The fundamental economic law he relies on is simple and indisputable: The return on invested capital (r) is now larger, and will almost certainly remain larger, than the growth rate (g). Currently, r is around 5 percent globally, on average; g is stabilizing at perhaps 1.5 percent. What's more, the larger the invested fortune, the larger the return, despite the "law of diminishing returns" that many economists hold dear. As proof, he cites university endowments. The largest endowments see a return of around 10 percent; the smaller endowments see returns of about 5 percent, or less. Money begets money.

Particularly disturbing is the concentration of wealth. Nevertheless, Piketty does not recommend across-the-board tax increases. His proposed solution, which is presented at the end of this long book, is a progressive global wealth tax, one that helps modernize the social state while preserving the benefits of competitive capitalism.

Piketty points out that societies, especially in Europe and the U.S., assumed the post-war economic boom was a new normal. He shows how World War I, the Great Depression, World War II had cataclysmic impacts on global wealth, but that large personal fortunes started to bounce back by the 1980s, the first decade of deregulation and the beginning of political efforts to dismantle the social state in favor of free-market solutions.

But an underregulated free market inevitably leads to destabilizing inequalities, Piketty shows. What's more, inherited wealth, which once dominated, is a significant force that's likely to ramp back up during the 21st century, compounding fortunes and further concentrating capital in the hands of the very few.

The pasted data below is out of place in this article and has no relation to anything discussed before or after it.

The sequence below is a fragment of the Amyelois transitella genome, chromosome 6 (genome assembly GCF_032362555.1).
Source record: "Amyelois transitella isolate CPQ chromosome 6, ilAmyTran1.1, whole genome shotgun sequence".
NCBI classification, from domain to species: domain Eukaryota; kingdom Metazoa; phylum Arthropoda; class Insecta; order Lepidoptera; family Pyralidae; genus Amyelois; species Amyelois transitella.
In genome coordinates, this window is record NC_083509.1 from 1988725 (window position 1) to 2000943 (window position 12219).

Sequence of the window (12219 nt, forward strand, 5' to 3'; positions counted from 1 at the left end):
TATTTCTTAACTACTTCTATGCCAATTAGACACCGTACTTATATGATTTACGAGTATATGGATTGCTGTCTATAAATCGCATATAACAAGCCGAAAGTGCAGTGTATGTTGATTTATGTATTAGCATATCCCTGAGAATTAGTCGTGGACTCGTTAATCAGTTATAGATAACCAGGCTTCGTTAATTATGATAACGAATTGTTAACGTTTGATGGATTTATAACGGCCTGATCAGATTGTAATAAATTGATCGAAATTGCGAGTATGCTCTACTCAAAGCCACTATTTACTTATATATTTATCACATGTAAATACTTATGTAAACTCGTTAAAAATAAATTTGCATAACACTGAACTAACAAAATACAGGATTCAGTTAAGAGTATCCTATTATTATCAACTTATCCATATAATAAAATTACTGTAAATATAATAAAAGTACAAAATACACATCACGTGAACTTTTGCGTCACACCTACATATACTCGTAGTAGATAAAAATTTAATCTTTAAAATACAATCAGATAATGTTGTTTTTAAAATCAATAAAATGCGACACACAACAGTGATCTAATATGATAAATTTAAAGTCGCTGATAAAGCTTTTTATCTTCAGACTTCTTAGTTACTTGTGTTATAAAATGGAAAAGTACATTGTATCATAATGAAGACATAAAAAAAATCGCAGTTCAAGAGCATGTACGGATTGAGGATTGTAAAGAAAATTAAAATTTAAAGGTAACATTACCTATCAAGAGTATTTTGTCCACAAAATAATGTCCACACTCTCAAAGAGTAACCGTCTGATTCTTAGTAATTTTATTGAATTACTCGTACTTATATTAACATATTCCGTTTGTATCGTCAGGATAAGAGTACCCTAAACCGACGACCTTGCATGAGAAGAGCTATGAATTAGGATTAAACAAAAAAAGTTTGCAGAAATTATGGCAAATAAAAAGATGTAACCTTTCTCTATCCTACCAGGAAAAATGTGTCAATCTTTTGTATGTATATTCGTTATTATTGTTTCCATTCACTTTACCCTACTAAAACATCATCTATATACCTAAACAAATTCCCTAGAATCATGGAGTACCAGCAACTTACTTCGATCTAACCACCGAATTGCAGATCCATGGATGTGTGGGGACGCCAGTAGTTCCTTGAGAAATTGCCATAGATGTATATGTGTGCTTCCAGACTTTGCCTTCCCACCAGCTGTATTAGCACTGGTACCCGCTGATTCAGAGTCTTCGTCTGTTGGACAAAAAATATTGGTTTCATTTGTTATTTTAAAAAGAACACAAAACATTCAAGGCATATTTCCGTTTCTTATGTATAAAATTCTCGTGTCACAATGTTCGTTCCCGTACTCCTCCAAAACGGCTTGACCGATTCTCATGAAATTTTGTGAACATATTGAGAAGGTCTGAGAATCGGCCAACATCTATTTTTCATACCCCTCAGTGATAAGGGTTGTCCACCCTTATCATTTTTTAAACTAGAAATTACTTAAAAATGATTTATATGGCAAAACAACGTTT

For a while, there was a reduction in inequality of wealth after these 20th-century shocks, and a higher-than-normal growth rate, including wage increases that exceeded the rate of inflation and enabled the emergence of a robust class of people who managed to secure a sliver of the pie.

Consequently, working people could afford to purchase homes and cars and educations. Since the 1980s, and especially in the wake of the Great Recession of 2008, that world order increasingly has seemed peculiar, perhaps the exception to the rule.

Today, wages are not keeping up with inflation, household debt is higher than ever, the threat of unemployment looms larger and retirement plans for most Americans are woefully insufficient. Health care, even with the recent reform, remains extremely expensive, as does education. Pensions, health care and education are treated as rights by most other rich countries, but not by the U.S., and they're breaking the banks of far too many.

If no interventions are attempted, wealth inequality will cause the middle class to deteriorate further, leaving only an underclass and working class (and a small professional sector) dominated by a tiny oligarchy of the superrich.